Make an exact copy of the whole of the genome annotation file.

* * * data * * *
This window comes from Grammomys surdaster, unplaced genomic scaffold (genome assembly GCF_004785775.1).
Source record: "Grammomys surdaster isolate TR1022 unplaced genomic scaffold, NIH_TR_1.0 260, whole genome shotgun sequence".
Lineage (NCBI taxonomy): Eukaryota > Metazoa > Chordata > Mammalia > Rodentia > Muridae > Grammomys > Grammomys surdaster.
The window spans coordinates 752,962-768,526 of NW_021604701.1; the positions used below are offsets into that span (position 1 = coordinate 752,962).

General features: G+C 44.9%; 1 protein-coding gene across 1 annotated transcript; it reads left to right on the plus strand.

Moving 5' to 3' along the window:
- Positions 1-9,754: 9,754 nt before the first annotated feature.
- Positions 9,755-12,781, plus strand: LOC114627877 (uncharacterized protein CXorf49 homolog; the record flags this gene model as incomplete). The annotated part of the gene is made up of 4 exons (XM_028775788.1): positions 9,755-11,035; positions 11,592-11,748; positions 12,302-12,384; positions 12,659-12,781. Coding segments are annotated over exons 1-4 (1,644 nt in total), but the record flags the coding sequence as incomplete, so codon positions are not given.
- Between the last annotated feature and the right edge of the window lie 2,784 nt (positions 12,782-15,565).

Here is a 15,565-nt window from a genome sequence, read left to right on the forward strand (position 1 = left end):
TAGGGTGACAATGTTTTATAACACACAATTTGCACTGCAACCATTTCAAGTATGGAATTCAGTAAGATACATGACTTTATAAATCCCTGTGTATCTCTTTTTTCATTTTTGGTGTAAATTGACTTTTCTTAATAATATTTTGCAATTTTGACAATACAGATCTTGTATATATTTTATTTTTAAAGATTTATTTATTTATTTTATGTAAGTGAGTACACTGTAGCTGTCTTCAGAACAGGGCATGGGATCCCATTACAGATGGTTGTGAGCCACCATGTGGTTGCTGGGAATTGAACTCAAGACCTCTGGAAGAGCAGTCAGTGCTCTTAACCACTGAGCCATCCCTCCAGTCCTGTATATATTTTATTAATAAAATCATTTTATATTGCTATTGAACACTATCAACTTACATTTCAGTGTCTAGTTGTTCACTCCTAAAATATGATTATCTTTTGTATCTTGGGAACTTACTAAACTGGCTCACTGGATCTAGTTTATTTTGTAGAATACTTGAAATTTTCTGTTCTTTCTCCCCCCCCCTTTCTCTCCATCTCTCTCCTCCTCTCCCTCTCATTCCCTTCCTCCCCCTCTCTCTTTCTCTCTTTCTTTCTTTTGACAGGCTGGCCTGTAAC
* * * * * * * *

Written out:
This window comes from Grammomys surdaster, unplaced genomic scaffold (genome assembly GCF_004785775.1).
Source record: "Grammomys surdaster isolate TR1022 unplaced genomic scaffold, NIH_TR_1.0 260, whole genome shotgun sequence".
Lineage (NCBI taxonomy): Eukaryota > Metazoa > Chordata > Mammalia > Rodentia > Muridae > Grammomys > Grammomys surdaster.
The window spans coordinates 752,962-768,526 of NW_021604701.1; the positions used below are offsets into that span (position 1 = coordinate 752,962).

General features: G+C 44.9%; 1 protein-coding gene across 1 annotated transcript; it reads left to right on the plus strand.

Moving 5' to 3' along the window:
- Positions 1-9,754: 9,754 nt before the first annotated feature.
- Positions 9,755-12,781, plus strand: LOC114627877 (uncharacterized protein CXorf49 homolog; the record flags this gene model as incomplete). The annotated part of the gene is made up of 4 exons (XM_028775788.1): positions 9,755-11,035; positions 11,592-11,748; positions 12,302-12,384; positions 12,659-12,781. Coding segments are annotated over exons 1-4 (1,644 nt in total), but the record flags the coding sequence as incomplete, so codon positions are not given.
- Between the last annotated feature and the right edge of the window lie 2,784 nt (positions 12,782-15,565).

Here is a 15,565-nt window from a genome sequence, read left to right on the forward strand (position 1 = left end):
TAGGGTGACAATGTTTTATAACACACAATTTGCACTGCAACCATTTCAAGTATGGAATTCAGTAAGATACATGACTTTATAAATCCCTGTGTATCTCTTTTTTCATTTTTGGTGTAAATTGACTTTTCTTAATAATATTTTGCAATTTTGACAATACAGATCTTGTATATATTTTATTTTTAAAGATTTATTTATTTATTTTATGTAAGTGAGTACACTGTAGCTGTCTTCAGAACAGGGCATGGGATCCCATTACAGATGGTTGTGAGCCACCATGTGGTTGCTGGGAATTGAACTCAAGACCTCTGGAAGAGCAGTCAGTGCTCTTAACCACTGAGCCATCCCTCCAGTCCTGTATATATTTTATTAATAAAATCATTTTATATTGCTATTGAACACTATCAACTTACATTTCAGTGTCTAGTTGTTCACTCCTAAAATATGATTATCTTTTGTATCTTGGGAACTTACTAAACTGGCTCACTGGATCTAGTTTATTTTGTAGAATACTTGAAATTTTCTGTTCTTTCTCCCCCCCCCTTTCTCTCCATCTCTCTCCTCCTCTCCCTCTCATTCCCTTCCTCCCCCTCTCTCTTTCTCTCTTTCTTTCTTTTGACAGGCTGGCCTGTAAC